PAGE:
On a night when the Dolphins would shoot below their season lows, and connect on just 51.6% of their free-throws, the College of Staten Island men’s basketball was defeated by the No. 2 seeded York College Cardinals, 87-84, as part of the CUNYAC/Con Edison Men’s Basketball postseason Tournament Championship played at the Nat Holman Gymnasium on the campus of City College of New York.  Winners of 9-straight games, the Cardinals will advance to the NCAA Division III National Championship Tournament with a 21-7 record.  CSI, which saw its 24-game win streak snapped, fell to 25-3, and will hope for the same fate when the NCAA selects its 62-team field on Monday morning.

Contrary to the final score, it looked like York was going to run away with the game, opening up huge lead just minutes into the game thanks to hot shooting, and a CSI squad that got into early foul trouble and were plagued with turnovers.  The Cardinals ripped off the game’s first eight points, guided by five markers from CUNYAC Most Valuable Player Michael Woods.  After CSI scored the next five points to make it 8-5 just 3:28 into the game, York used a dazzling, 14-0, run, to take a 22-5 lead at 13:59, in an almost carbon-copy opening to their semifinal game against Lehman College, a game they went on to win by 24 points.  The 14-0 run featured 12 points from Woods, the last four coming on a three-pointer and the point after, having been fouled.  

CSI turned the ball over on its next possession and Woods followed by missing a three that would have opened up a gaping hole, and from there, CSI started to awaken.  Back-to-back Will Fonseca layups got the Dolphins started, and Fonseca then added four more at the free-throw line.  Later, a three-pointer by Bloochy Magloire cut the York lead to single digits, 29-20, with 9:27 to go. The teams pawed back-and-forth until again, CSI started to power back.  This time after York grabbed an 11-point lead, CSI closed on an 11-4 tear over the last four-plus minutes of the stanza.  Eight of those CSI points came in the paint, as CSI started to power inside thanks to Fonseca, Javon Cox and Dylan Bulger.

In what was a victory of sorts, CSI found themselves down only four at halftime, 40-36.  It was a good result considering two Dolphins starters, Jonathan Chadwick-Myers and Matt Van Manen were both held scoreless in the first half, thanks largely to sitting lengthy minutes in foul trouble.

In the second half of play, the whistles dominated, as there was a total of 29 fouls were called, leading to 39 free-throws, and when it came to that statistic, it was all red for CSI, as York connected on 16-of-21 shot attempts (after going a perfect 7-for-7 in the first frame) while Dolphins shot an ice-cold 7-18 from the foul line, including two front-ends of one-and-one opportunities that left countless points unaccounted for.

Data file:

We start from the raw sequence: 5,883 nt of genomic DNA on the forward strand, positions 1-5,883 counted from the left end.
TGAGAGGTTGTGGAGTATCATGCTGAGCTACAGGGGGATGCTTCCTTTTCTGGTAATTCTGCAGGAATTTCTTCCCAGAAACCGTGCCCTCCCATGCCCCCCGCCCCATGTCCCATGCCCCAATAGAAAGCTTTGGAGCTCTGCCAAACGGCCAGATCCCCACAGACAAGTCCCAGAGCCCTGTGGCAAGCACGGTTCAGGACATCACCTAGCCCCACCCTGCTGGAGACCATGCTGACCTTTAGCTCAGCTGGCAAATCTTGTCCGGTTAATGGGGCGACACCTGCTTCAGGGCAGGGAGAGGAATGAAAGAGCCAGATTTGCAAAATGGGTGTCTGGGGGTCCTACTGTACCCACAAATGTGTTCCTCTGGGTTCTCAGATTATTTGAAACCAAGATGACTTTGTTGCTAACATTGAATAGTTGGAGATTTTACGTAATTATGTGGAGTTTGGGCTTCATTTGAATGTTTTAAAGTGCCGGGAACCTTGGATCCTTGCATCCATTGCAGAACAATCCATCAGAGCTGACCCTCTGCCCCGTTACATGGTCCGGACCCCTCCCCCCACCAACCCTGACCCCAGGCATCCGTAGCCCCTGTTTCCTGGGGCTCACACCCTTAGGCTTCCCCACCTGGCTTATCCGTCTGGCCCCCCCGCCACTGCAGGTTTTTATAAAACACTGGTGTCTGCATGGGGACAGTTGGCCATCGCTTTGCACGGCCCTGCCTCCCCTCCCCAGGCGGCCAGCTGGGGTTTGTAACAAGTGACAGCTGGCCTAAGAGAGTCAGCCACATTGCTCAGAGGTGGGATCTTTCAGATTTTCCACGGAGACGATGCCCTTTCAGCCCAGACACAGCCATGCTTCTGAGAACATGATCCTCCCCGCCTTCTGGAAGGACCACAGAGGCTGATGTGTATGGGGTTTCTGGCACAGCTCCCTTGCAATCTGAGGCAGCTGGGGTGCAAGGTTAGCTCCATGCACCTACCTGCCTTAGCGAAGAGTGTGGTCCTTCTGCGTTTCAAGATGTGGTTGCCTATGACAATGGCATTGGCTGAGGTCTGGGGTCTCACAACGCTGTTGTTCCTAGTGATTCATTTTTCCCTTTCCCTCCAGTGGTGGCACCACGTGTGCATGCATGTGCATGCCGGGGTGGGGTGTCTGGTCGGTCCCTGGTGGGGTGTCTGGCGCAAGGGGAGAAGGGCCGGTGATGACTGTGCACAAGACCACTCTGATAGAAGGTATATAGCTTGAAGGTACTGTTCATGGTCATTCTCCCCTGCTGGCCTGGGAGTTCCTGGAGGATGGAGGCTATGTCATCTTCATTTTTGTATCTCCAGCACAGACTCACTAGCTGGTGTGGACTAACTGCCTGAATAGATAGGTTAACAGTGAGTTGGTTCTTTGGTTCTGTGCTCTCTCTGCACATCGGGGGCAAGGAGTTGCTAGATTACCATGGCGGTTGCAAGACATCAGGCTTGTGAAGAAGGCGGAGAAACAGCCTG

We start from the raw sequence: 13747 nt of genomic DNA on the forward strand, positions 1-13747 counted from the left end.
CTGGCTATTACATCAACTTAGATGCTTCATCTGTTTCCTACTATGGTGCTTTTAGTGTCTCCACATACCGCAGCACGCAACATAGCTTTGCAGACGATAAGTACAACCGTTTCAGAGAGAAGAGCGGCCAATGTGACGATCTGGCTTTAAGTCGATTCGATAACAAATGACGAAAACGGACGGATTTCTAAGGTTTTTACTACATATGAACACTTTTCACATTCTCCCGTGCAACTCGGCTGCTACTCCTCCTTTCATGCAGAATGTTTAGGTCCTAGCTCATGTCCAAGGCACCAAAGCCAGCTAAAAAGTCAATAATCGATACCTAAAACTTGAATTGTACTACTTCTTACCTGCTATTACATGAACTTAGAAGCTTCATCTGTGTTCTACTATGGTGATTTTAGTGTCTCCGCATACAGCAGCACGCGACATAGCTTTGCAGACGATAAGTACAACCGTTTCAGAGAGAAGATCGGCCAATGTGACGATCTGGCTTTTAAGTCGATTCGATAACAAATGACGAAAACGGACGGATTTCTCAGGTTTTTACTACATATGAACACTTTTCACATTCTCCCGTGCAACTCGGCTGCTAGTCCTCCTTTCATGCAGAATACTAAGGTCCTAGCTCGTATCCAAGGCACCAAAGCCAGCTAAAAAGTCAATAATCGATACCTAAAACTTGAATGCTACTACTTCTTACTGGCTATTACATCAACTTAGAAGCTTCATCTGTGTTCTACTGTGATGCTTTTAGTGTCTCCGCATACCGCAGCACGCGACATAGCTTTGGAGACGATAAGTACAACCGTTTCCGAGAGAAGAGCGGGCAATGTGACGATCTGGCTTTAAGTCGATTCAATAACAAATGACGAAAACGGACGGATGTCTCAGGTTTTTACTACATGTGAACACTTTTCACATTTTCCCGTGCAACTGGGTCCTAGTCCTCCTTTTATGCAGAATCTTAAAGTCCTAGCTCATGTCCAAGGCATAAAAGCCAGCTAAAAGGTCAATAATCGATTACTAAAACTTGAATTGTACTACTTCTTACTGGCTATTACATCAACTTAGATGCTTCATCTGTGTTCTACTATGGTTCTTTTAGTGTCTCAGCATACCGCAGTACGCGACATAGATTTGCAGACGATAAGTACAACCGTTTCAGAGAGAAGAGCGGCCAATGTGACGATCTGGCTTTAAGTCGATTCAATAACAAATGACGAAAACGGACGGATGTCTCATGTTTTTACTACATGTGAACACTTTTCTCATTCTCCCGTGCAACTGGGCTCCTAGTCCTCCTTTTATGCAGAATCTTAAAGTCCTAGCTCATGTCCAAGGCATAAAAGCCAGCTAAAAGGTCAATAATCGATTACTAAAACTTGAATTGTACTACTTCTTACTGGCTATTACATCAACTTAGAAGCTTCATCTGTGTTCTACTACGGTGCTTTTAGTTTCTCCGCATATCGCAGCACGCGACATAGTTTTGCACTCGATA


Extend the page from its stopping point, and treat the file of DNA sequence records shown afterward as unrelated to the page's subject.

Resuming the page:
Still, the Dolphins were ironically able to power forward.  The Cardinals extended to an eight-point lead to start the stanza, but from there the Dolphins made their move.  A Cox layup got things started, and then Chadwick-Myers connected for his first points on an inside drive at 17:29.  After a Fonseca bucket and a free-throw, Cox also split a pair of free-throws, tying the score 46-46.  Again, CSI went to the line, but again, CSI could only make one of two and Cox gave the Dolphins their first lead of the game, 47-46, at 16:22 to play.

There was plenty of time to go, and York wasted none of it, responding with an immediate 8-0 run, helped along by an emphatic dunk by Omar St. John.  The teams traded baskets, and misses, from there, and CSI was able to cut the York lead down to a single possession on five different possessions as the clock dwindled down.  Finally, at 9:41, Magloire took over connecting on back-to-back three-pointers to give CSI back the lead at 66-65.  Later in the frame, CSI grabbed their largest lead on another Magloire bomb, this time at 7:29 to give the Dolphins a 72-69 lead.  Again, it didn’t last long.  York’s Donald Rodriguez answered the bell connecting on a three from in front of his own bench, tying the game.  Then, after another Fonseca freebie gave CSI a one point lead, Rodriguez buried another three from the same spot to give York back the lead, 75-73, and the Cardinals wrestled away control.